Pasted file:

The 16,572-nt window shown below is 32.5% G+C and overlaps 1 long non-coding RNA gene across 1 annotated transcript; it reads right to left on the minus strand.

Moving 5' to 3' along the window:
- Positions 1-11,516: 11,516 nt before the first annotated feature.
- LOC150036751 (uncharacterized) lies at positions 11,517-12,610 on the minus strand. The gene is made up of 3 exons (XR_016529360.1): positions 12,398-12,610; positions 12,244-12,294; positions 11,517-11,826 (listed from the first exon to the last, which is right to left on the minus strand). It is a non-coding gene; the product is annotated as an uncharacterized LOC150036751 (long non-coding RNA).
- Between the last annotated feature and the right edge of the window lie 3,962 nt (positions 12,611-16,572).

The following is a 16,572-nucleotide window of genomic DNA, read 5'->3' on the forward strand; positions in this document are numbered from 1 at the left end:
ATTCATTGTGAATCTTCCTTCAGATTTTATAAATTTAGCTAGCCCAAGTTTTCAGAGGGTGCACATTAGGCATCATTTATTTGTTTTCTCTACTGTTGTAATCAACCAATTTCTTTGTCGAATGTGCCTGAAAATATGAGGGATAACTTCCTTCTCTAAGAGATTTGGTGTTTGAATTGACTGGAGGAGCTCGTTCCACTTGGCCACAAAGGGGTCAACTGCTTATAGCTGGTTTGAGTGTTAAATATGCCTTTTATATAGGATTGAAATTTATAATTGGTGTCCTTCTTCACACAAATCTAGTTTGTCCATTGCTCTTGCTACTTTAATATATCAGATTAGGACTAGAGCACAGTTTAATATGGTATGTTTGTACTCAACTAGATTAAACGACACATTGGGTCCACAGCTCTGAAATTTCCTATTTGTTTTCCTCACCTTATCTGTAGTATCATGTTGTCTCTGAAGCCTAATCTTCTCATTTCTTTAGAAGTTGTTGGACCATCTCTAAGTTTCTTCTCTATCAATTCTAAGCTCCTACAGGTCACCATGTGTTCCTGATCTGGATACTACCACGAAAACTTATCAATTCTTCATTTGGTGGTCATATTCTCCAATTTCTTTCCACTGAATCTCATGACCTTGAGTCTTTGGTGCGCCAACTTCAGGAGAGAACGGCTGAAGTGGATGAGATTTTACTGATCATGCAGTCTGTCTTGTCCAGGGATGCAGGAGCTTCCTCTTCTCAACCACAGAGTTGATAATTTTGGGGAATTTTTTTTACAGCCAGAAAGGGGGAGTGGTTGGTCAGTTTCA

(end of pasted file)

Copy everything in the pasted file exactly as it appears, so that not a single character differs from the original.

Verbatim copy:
The 16,572-nt window shown below is 32.5% G+C and overlaps 1 long non-coding RNA gene across 1 annotated transcript; it reads right to left on the minus strand.

Moving 5' to 3' along the window:
- Positions 1-11,516: 11,516 nt before the first annotated feature.
- LOC150036751 (uncharacterized) lies at positions 11,517-12,610 on the minus strand. The gene is made up of 3 exons (XR_016529360.1): positions 12,398-12,610; positions 12,244-12,294; positions 11,517-11,826 (listed from the first exon to the last, which is right to left on the minus strand). It is a non-coding gene; the product is annotated as an uncharacterized LOC150036751 (long non-coding RNA).
- Between the last annotated feature and the right edge of the window lie 3,962 nt (positions 12,611-16,572).

The following is a 16,572-nucleotide window of genomic DNA, read 5'->3' on the forward strand; positions in this document are numbered from 1 at the left end:
ATTCATTGTGAATCTTCCTTCAGATTTTATAAATTTAGCTAGCCCAAGTTTTCAGAGGGTGCACATTAGGCATCATTTATTTGTTTTCTCTACTGTTGTAATCAACCAATTTCTTTGTCGAATGTGCCTGAAAATATGAGGGATAACTTCCTTCTCTAAGAGATTTGGTGTTTGAATTGACTGGAGGAGCTCGTTCCACTTGGCCACAAAGGGGTCAACTGCTTATAGCTGGTTTGAGTGTTAAATATGCCTTTTATATAGGATTGAAATTTATAATTGGTGTCCTTCTTCACACAAATCTAGTTTGTCCATTGCTCTTGCTACTTTAATATATCAGATTAGGACTAGAGCACAGTTTAATATGGTATGTTTGTACTCAACTAGATTAAACGACACATTGGGTCCACAGCTCTGAAATTTCCTATTTGTTTTCCTCACCTTATCTGTAGTATCATGTTGTCTCTGAAGCCTAATCTTCTCATTTCTTTAGAAGTTGTTGGACCATCTCTAAGTTTCTTCTCTATCAATTCTAAGCTCCTACAGGTCACCATGTGTTCCTGATCTGGATACTACCACGAAAACTTATCAATTCTTCATTTGGTGGTCATATTCTCCAATTTCTTTCCACTGAATCTCATGACCTTGAGTCTTTGGTGCGCCAACTTCAGGAGAGAACGGCTGAAGTGGATGAGATTTTACTGATCATGCAGTCTGTCTTGTCCAGGGATGCAGGAGCTTCCTCTTCTCAACCACAGAGTTGATAATTTTGGGGAATTTTTTTTACAGCCAGAAAGGGGGAGTGGTTGGTCAGTTTCA